Tag: etymology

Back pedaling or back peddling?

Pedal or peddle?

English spelling is full of apparent idiosyncrasies – native speakers and learners alike grapple with doubling consonants, how to form plurals, ‘i’ before ‘e’ except after ‘c’’, and have to dodge umpteen other potential pitfalls. Another rich source of mistakes is the fact that English contains pairs of similar-sounding words (homophones). These words have different […]

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Surprising word stories: Mr Punch, Dr Murray, and the first tonk

Surprising word stories: Mr Punch, Dr Murray, and the first tonk

Many sports fans will be familiar with the verb tonk, which is widely used to describe the action of giving a ball a good firm hit. Less familiar, but common enough, is the noun tonk describing the same action. Both are of course in the Oxford English Dictionary, with histories traced back to the early […]

From ‘gadzooks’ to ‘cowabunga’: some episodes in the life of the interjection

OMG

OMG, LOL! When the Oxford English Dictionary decided to include the interjections LOL and OMG as new words in 2011, it seemed as though the apocalypse had finally come. From the tone of so many newspaper commentaries and angry blogs reacting to the news, I might have expected to have seen a few senior editors […]

Words on the radar: June 2012

Selfie

Oxford Dictionaries adds dozens of new words each quarter  but we have a much longer watchlist of words that we are monitoring for possible inclusion in the future. The following are some words which have recently come to our attention, but don’t yet have enough currency for us to include them in our dictionaries. Some […]

What is a contronym or Janus word?

What is a contronym?

Single words that have two contradictory meanings are known as contronyms. The number of contronyms in English is small, but they are significant. Contronym list dust: 1 to remove dust. 2 to cover with dust. hysterical: 1 frightened and out of control. 2 funny. nervy: 1 showing nerve or courage. 2 excitable and volatile. moot: […]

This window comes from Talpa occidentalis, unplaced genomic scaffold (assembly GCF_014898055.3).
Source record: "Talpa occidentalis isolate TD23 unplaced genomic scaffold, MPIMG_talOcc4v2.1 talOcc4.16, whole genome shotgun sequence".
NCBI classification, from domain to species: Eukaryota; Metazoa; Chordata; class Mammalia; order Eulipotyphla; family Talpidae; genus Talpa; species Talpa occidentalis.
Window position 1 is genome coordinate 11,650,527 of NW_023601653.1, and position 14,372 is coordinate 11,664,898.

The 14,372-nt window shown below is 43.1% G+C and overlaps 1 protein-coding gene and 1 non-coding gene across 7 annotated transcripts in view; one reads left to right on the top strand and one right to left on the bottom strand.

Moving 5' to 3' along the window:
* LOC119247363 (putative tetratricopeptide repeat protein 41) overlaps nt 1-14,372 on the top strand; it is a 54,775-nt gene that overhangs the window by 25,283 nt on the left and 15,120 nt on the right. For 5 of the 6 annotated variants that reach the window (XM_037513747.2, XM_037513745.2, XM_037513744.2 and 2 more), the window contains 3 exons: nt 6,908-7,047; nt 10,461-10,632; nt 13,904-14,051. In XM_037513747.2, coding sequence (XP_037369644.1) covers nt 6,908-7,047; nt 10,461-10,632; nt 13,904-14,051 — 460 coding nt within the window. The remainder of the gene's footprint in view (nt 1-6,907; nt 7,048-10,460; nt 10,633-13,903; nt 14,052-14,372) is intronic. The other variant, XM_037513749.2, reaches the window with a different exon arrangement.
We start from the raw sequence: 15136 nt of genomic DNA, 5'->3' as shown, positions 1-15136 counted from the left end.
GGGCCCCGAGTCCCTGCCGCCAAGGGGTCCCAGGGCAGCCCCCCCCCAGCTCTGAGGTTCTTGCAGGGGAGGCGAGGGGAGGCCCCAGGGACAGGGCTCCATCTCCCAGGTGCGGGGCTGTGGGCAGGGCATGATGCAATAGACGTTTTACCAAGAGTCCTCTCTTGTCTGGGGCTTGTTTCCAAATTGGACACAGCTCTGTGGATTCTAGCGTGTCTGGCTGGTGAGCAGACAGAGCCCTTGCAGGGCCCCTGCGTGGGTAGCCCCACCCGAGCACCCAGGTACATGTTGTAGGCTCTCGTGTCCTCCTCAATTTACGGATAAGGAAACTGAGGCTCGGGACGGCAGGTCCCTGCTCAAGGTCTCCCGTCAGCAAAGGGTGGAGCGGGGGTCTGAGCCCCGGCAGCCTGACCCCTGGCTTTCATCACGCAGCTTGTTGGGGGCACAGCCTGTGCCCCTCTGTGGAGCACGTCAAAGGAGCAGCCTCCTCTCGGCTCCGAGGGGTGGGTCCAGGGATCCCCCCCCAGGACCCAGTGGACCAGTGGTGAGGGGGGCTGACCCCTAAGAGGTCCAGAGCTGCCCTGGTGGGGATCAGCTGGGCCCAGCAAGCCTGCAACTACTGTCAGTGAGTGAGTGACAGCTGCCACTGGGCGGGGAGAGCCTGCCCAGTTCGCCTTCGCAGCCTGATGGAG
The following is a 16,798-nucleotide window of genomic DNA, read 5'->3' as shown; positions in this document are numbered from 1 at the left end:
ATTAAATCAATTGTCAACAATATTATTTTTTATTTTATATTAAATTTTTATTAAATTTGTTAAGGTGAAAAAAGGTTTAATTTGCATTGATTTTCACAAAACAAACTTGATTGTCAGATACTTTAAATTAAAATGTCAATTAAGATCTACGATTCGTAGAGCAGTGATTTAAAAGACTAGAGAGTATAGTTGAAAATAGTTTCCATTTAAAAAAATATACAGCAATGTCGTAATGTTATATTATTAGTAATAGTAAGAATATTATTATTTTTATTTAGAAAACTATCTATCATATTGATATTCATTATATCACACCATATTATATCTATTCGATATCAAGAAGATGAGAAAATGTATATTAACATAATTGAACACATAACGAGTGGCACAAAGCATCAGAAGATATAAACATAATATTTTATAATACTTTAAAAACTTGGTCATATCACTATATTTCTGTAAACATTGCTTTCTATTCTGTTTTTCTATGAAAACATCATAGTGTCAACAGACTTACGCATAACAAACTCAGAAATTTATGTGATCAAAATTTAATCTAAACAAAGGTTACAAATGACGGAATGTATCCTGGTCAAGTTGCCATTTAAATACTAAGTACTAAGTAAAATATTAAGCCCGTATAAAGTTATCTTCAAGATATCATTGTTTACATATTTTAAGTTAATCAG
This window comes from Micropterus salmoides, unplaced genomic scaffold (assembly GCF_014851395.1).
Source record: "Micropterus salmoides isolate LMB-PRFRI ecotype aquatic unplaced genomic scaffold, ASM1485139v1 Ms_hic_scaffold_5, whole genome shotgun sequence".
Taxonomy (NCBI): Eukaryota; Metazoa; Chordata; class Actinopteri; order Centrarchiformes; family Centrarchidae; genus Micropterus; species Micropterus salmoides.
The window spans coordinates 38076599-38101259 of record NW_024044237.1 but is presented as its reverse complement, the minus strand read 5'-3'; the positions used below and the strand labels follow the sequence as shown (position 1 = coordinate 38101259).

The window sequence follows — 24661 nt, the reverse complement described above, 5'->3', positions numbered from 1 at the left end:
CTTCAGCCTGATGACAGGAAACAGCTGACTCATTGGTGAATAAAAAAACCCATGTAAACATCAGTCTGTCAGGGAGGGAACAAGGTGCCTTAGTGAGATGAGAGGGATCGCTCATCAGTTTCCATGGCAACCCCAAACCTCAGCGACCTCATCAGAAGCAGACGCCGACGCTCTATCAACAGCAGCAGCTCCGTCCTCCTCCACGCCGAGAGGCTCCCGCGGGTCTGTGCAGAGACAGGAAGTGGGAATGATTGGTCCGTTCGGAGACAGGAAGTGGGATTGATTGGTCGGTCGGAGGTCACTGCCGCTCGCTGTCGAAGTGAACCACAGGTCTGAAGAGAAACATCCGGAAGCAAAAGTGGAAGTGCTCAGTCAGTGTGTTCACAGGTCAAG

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Summertime, and the words are too easy

Sunflowers

Memorial Day has come and gone, bringing with it the unofficial beginning of the summer in the northern hemisphere. These days, summer evokes such plebeian terms as barbecue, vacation (or, even worse, staycation), or timeshare. Yet if we scratch even the surface of English vocabulary, we quickly find that there is a wealth of more […]

boomerang

Boomerang vocabulary: words that return to their origins

“Neither a borrower nor a lender be” may have been good advice for Laertes in Shakespeare’s Hamlet, but it isn’t practical for a language. English is both an avid borrower (ballet, schmooze, wok) and a generous lender: consider German das Baby, French le week-end, and Japanese aisu kuriimu (‘ice cream’—try saying it out loud). Occasionally, […]

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Socialism

The changing meaning of ‘socialist’

You might hear socialist used a lot in political discussions, both positively and negatively. It’s a word that on occasion apparently confuses a large number of Americans, as many use it in a manner that is perhaps inconsistent with its intended meaning. Hence, a short primer on the word socialist. Socialist is first recorded in the […]

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